Fight a Motoring Ticket features many parking ticket loopholes eg where yellow lines are not correctly painted
You may have received a ticket for exceeding your stay in a supermarket car park or similar location.
You should not regard these private parking tickets as "fines". They're not. These companies have no auithority to fine you, though they may try to make you think they do. Quite simply they're sending you a notice for what they deem as a breach of contract. What's the law on this?
When you park in a privately owned car park - eg, a supermarket or hospital car park - you're effectively entering into an unspoken contract between you and the landowner.
On the landowner's part, they're effectively allowing you to park on their land.
But on your part, by parking there you're agreeing to meet the conditions they've stated (paying £1 for an hour, or staying for under two hours).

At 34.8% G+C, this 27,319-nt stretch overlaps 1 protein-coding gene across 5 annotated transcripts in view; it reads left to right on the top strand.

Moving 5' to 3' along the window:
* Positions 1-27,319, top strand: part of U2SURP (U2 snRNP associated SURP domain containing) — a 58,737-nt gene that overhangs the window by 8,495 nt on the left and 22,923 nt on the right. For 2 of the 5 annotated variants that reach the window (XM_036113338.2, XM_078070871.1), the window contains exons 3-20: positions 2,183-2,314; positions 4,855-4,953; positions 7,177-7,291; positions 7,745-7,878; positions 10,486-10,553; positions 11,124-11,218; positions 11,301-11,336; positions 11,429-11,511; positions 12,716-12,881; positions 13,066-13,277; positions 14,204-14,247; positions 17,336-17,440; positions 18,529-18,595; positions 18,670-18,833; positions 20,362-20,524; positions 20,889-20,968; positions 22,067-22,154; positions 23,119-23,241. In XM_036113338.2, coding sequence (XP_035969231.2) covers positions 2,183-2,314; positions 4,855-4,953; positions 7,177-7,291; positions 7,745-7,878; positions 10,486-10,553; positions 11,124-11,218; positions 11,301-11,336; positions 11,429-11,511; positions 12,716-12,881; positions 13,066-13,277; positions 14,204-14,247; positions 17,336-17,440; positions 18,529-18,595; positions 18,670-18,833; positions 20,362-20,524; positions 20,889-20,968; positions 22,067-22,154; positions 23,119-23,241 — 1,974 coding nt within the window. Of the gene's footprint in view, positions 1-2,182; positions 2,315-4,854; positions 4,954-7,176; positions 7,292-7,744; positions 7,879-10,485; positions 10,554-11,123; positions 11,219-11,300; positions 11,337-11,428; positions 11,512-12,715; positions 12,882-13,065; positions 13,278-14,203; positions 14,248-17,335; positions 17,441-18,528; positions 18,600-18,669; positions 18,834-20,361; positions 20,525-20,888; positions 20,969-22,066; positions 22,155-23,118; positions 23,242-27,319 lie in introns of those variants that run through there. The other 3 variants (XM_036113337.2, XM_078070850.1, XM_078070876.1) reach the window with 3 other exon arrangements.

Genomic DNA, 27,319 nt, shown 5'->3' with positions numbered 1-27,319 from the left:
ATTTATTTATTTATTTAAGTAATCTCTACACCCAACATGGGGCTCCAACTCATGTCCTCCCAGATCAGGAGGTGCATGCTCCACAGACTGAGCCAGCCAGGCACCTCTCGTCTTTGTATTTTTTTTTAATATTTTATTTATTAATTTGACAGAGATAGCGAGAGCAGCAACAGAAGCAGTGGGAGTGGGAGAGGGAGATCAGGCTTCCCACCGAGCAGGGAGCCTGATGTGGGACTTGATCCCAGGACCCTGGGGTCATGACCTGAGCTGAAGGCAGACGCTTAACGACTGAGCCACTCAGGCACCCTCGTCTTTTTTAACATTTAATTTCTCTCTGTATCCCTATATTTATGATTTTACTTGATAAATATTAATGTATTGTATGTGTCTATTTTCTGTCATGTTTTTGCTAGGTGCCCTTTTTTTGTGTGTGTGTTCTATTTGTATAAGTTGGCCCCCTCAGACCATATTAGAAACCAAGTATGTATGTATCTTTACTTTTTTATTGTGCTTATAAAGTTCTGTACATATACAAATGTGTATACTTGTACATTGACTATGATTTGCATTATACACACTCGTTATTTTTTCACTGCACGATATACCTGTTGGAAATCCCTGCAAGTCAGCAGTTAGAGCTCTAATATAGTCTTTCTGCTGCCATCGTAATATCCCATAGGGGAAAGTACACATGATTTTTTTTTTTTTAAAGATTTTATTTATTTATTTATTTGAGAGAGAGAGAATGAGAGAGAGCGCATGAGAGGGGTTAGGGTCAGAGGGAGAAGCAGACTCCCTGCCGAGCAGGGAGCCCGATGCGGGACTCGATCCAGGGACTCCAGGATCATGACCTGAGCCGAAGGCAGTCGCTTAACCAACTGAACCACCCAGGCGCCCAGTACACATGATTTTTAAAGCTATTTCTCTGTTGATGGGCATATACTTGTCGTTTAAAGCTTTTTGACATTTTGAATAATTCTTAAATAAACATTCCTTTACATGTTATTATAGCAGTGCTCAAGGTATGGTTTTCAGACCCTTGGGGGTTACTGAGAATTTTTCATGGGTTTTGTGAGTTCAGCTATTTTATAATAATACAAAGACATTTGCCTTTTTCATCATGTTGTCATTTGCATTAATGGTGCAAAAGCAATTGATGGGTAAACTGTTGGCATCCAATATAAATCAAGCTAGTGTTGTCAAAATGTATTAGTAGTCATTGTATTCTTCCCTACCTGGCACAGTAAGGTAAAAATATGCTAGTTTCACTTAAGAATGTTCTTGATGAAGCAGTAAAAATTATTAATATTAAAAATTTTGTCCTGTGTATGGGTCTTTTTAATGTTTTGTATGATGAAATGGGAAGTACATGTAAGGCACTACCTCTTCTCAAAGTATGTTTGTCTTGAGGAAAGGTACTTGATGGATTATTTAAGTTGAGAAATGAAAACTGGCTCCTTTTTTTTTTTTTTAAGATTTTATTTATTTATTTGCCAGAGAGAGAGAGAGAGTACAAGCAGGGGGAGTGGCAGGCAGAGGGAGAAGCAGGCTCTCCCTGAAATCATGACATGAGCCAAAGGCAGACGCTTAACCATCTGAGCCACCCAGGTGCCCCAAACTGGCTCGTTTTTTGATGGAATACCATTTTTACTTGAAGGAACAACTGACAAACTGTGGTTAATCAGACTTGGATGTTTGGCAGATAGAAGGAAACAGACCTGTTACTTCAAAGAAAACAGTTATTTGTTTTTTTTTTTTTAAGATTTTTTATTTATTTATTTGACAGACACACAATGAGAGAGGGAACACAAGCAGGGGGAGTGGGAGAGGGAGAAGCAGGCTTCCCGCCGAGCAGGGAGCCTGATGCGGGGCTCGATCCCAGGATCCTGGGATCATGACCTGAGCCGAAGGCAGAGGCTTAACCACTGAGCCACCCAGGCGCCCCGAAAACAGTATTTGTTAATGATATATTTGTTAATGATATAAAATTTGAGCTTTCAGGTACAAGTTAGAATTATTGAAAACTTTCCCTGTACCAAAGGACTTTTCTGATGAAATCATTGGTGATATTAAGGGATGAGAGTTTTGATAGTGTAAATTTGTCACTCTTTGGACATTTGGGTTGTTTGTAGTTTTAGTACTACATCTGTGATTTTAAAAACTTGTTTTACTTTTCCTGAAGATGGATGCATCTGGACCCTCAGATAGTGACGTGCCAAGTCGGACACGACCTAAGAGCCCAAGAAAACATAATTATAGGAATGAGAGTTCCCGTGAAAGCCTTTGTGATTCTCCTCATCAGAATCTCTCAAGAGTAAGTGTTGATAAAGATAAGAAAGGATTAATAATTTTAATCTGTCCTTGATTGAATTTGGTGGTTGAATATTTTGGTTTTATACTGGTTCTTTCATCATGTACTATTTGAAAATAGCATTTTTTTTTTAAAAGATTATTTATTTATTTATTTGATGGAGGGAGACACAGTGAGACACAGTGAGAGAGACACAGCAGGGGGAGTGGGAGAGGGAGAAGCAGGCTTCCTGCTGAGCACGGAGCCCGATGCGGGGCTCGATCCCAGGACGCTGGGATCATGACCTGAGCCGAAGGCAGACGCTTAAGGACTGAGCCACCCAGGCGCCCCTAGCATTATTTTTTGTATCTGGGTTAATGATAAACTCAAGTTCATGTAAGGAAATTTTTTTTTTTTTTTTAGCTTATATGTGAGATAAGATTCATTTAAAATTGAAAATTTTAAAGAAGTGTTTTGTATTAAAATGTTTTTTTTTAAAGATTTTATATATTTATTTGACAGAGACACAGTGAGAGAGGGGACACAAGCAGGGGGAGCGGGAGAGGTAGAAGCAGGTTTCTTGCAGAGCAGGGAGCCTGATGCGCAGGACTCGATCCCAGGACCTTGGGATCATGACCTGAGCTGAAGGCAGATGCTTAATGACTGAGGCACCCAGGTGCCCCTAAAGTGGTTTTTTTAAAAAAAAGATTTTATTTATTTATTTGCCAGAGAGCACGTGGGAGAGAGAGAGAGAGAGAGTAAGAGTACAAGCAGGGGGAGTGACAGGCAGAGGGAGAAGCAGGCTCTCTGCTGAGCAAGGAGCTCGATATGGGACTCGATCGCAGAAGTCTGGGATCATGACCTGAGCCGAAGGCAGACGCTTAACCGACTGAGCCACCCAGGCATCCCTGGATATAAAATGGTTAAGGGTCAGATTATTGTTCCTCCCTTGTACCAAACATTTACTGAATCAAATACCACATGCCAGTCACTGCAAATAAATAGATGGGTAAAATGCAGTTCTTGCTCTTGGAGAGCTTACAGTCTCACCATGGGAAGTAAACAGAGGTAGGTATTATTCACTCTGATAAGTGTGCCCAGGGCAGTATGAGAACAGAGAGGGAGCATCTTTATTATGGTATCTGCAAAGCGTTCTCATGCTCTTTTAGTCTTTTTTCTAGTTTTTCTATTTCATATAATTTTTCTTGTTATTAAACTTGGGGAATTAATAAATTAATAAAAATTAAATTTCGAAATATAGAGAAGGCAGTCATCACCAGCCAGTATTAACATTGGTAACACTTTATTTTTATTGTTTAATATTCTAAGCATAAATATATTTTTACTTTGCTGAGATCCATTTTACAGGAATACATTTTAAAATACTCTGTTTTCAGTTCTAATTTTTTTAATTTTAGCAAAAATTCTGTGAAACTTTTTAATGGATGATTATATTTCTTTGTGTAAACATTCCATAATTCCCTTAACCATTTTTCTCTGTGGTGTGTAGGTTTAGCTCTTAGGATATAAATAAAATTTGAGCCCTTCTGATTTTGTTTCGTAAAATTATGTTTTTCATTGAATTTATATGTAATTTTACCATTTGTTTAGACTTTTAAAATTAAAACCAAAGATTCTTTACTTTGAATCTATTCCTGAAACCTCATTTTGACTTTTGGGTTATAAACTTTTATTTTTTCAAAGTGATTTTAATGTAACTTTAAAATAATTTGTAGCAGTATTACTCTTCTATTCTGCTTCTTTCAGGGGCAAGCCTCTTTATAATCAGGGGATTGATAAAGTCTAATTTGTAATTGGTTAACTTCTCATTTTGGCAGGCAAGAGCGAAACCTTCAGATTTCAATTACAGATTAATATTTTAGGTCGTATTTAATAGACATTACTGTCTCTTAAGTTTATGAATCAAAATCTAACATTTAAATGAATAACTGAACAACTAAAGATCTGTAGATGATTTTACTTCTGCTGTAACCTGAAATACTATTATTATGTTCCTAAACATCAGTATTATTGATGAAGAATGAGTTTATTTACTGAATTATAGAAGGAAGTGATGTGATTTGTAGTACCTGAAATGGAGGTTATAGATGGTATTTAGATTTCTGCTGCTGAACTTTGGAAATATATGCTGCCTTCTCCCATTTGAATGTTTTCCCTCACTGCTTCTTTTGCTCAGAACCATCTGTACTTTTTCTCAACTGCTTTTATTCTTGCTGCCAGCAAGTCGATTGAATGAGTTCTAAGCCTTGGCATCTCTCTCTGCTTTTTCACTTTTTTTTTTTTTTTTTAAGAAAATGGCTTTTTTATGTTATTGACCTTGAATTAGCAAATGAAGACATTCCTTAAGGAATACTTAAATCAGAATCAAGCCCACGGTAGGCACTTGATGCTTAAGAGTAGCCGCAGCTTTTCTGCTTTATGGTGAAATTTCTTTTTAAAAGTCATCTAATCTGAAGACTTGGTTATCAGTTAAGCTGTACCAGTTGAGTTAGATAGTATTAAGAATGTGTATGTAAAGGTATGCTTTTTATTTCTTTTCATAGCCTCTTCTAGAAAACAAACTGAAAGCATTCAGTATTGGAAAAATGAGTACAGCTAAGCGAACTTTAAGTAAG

If you park in a reserved place, overstay the time you paid for, don't pay, or leave your car outside the allocated parking area, the landowner can argue you've broken this contract, and issue you a parking ticket.
Under contract law throughout the UK, private firms are allowed to do this. To press pursue their case they need to take you to court. It's not a criminal prosecution, just a contract dispute.
Even where companies are legitimate, they often employ third-party management firms to run car parks, with apparently little scrutiny of their methods. Plus, as private tickets are largely unregulated, in theory, companies can legally charge what they wan